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John's Vintage Radio Picture Page
Radio Aircheck Collector Link:
Me in 1968 listening to the Jade Model 2215 I had.
Jade Model 2215 AM/FM 12 transistor radio.
This page was formerly my radio aircheck recording trading list, after 14 years I decided to give up trading. There are only so many airchecks out there I'm interested in and I think I have them all. I did enjoy trading and still enjoy listening to the airchecks I managed to collect. Rather than delete the page I figured I would use it to display some vintage radios in my collection. These are radios I once had and have since purchased on ebay, but some as noted are the original unit I had.
A Kmart brand transistor radio. I bought one of these at the opening of our local Kmart in 1975.
I used to take an RCA transistor radio like the one pictured on the right to bed and listen to Mystery Theater late at night during the 1970s. I modified it by adding a dial light and switch so I could tune in the dark. It was actually my Sister's.
This Channel Master 6 transistor radio is the actual one I had as a kid and not from ebay. It was actually my Grandmother's, but I used it alot then and when she passed away I became its owner.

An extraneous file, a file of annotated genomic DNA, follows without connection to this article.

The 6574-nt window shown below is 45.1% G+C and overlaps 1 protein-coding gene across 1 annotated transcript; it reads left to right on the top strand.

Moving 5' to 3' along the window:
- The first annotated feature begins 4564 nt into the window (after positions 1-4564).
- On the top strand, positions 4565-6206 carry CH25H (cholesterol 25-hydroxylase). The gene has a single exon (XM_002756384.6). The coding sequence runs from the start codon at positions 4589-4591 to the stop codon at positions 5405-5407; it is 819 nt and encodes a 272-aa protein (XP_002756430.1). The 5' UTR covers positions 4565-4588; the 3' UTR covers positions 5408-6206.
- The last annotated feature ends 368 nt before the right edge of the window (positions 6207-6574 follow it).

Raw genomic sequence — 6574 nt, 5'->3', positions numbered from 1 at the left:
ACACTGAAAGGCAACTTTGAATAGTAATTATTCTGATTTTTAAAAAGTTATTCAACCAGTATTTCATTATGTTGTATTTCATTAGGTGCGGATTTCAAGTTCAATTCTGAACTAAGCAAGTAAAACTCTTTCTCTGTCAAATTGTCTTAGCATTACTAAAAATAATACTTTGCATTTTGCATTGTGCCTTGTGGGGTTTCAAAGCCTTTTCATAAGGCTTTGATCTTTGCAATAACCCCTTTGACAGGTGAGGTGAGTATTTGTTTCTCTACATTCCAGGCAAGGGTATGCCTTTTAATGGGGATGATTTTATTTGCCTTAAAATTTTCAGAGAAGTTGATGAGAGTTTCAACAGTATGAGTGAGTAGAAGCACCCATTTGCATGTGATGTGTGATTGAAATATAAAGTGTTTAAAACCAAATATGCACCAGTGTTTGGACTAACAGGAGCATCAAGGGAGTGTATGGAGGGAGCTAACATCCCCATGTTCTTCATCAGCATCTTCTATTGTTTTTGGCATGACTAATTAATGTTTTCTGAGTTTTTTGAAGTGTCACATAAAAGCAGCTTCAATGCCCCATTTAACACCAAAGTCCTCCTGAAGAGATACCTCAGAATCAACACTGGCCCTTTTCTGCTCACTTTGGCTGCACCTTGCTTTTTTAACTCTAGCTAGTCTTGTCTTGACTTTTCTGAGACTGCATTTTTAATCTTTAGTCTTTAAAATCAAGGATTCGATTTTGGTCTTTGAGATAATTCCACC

When I would stay with my Grandmom I would listen to WNAK, Nanticoke Pa. on this Channel Master.
I received this General Electric10 Band radio for my 14 birthday in 1978. I used it for monitoring CB, DXing AM, shortwave and I got my start monitoring Public Safety comms on it.
I had one of these Radio Shack Archer Road Patrol bike radios in the late 1970s.
Me demostrating how the Road Patrol radio looked on my Schwinn Apple Krate bike.
When I wasn't outside with one of my transistors, I would keep up with the Top 40 hits on WFIL in Philadelphia with a Zenith clock radio like this
The GE 10 band was also my radio for FM listening.
The easy sounds of WDVR in Philadelphia, which later became WEAZ "EAZY 101" sounded great on it.
In the 1980s WEAZ-FM in Philadelphia, which was also known as "EAZY 101",issued custom-made fixed-tuned radios tuned to thier 101 FM frequency to local businesses and offices. They were high-quality, great sounding units designed by Richard Sequerra who was a noted designer of high-end tuners.
Also available for large offices was an extension speaker.